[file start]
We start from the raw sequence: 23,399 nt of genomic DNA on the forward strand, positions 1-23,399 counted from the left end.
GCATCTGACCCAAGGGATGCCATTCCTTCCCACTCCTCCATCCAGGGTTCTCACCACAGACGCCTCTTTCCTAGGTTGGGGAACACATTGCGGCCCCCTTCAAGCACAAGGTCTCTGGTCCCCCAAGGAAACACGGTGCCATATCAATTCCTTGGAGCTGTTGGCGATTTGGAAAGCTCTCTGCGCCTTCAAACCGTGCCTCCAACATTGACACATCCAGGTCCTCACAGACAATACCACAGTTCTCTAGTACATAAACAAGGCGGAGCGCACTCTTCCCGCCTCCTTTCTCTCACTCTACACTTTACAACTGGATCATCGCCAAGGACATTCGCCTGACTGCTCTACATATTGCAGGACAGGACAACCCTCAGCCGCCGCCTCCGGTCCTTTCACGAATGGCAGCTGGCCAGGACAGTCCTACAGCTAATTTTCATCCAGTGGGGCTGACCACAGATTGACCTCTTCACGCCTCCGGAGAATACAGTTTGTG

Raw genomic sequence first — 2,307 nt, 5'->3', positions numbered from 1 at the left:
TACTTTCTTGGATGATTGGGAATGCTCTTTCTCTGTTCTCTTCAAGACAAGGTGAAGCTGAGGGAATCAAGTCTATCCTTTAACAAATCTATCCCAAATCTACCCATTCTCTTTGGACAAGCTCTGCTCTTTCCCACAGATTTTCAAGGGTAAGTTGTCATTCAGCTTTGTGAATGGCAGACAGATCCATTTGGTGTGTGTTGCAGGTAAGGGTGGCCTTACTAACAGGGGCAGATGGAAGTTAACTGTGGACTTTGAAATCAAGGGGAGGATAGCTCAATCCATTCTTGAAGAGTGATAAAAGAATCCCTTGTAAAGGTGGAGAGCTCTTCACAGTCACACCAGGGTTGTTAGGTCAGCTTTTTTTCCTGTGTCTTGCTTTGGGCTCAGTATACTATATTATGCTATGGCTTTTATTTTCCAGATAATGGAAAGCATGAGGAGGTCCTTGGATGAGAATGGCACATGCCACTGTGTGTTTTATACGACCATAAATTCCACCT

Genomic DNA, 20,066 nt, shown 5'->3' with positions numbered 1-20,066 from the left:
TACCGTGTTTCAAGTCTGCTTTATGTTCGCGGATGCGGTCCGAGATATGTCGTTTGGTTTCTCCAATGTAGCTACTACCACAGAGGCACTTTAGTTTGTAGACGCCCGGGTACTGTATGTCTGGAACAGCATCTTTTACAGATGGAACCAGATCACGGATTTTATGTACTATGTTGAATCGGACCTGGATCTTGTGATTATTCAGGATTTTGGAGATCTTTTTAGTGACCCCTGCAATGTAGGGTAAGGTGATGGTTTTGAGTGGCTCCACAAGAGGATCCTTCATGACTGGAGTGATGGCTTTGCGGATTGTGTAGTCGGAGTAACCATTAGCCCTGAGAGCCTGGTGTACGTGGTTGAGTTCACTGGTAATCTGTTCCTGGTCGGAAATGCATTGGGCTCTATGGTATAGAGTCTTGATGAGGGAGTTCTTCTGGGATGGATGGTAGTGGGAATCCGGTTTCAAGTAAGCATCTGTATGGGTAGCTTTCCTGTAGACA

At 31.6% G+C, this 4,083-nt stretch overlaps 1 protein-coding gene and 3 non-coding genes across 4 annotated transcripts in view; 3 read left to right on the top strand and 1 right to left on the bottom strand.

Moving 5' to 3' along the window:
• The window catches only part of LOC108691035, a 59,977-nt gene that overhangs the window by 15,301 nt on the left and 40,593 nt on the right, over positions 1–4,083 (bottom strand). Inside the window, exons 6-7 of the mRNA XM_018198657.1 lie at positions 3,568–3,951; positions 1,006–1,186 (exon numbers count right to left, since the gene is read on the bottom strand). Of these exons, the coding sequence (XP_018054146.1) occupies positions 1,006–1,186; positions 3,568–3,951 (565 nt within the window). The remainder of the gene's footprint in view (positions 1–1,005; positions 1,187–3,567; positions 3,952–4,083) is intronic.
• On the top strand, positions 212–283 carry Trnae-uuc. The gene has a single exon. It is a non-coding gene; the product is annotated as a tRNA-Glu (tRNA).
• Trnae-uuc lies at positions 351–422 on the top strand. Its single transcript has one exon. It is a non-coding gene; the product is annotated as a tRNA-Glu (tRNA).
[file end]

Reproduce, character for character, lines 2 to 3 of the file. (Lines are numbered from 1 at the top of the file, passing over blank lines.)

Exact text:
GCATCTGACCCAAGGGATGCCATTCCTTCCCACTCCTCCATCCAGGGTTCTCACCACAGACGCCTCTTTCCTAGGTTGGGGAACACATTGCGGCCCCCTTCAAGCACAAGGTCTCTGGTCCCCCAAGGAAACACGGTGCCATATCAATTCCTTGGAGCTGTTGGCGATTTGGAAAGCTCTCTGCGCCTTCAAACCGTGCCTCCAACATTGACACATCCAGGTCCTCACAGACAATACCACAGTTCTCTAGTACATAAACAAGGCGGAGCGCACTCTTCCCGCCTCCTTTCTCTCACTCTACACTTTACAACTGGATCATCGCCAAGGACATTCGCCTGACTGCTCTACATATTGCAGGACAGGACAACCCTCAGCCGCCGCCTCCGGTCCTTTCACGAATGGCAGCTGGCCAGGACAGTCCTACAGCTAATTTTCATCCAGTGGGGCTGACCACAGATTGACCTCTTCACGCCTCCGGAGAATACAGTTTGTG

Raw genomic sequence first — 2,307 nt, 5'->3', positions numbered from 1 at the left: